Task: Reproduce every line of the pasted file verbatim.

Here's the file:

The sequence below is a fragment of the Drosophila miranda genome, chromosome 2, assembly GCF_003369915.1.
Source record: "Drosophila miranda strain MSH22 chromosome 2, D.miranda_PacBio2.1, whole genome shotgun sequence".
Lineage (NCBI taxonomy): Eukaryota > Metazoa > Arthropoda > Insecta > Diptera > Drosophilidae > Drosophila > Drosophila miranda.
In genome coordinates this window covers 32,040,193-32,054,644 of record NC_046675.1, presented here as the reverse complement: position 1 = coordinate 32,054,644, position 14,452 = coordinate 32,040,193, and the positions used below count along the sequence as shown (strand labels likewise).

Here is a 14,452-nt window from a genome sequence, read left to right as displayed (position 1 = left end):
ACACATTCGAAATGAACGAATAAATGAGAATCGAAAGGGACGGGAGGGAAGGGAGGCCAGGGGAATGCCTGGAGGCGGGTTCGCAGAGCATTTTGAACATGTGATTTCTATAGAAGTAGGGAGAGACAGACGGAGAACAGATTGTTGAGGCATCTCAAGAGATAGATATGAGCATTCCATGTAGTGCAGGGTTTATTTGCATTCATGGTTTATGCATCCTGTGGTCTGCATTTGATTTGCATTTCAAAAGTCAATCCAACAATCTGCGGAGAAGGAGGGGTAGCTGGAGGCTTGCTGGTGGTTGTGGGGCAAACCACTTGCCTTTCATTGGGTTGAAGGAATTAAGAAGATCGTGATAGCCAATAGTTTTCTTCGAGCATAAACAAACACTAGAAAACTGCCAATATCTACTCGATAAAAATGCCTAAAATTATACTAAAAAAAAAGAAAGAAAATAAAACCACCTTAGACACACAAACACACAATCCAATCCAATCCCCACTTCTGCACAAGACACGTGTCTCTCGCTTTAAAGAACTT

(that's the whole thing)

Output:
The sequence below is a fragment of the Drosophila miranda genome, chromosome 2, assembly GCF_003369915.1.
Source record: "Drosophila miranda strain MSH22 chromosome 2, D.miranda_PacBio2.1, whole genome shotgun sequence".
Lineage (NCBI taxonomy): Eukaryota > Metazoa > Arthropoda > Insecta > Diptera > Drosophilidae > Drosophila > Drosophila miranda.
In genome coordinates this window covers 32,040,193-32,054,644 of record NC_046675.1, presented here as the reverse complement: position 1 = coordinate 32,054,644, position 14,452 = coordinate 32,040,193, and the positions used below count along the sequence as shown (strand labels likewise).

Here is a 14,452-nt window from a genome sequence, read left to right as displayed (position 1 = left end):
ACACATTCGAAATGAACGAATAAATGAGAATCGAAAGGGACGGGAGGGAAGGGAGGCCAGGGGAATGCCTGGAGGCGGGTTCGCAGAGCATTTTGAACATGTGATTTCTATAGAAGTAGGGAGAGACAGACGGAGAACAGATTGTTGAGGCATCTCAAGAGATAGATATGAGCATTCCATGTAGTGCAGGGTTTATTTGCATTCATGGTTTATGCATCCTGTGGTCTGCATTTGATTTGCATTTCAAAAGTCAATCCAACAATCTGCGGAGAAGGAGGGGTAGCTGGAGGCTTGCTGGTGGTTGTGGGGCAAACCACTTGCCTTTCATTGGGTTGAAGGAATTAAGAAGATCGTGATAGCCAATAGTTTTCTTCGAGCATAAACAAACACTAGAAAACTGCCAATATCTACTCGATAAAAATGCCTAAAATTATACTAAAAAAAAAGAAAGAAAATAAAACCACCTTAGACACACAAACACACAATCCAATCCAATCCCCACTTCTGCACAAGACACGTGTCTCTCGCTTTAAAGAACTT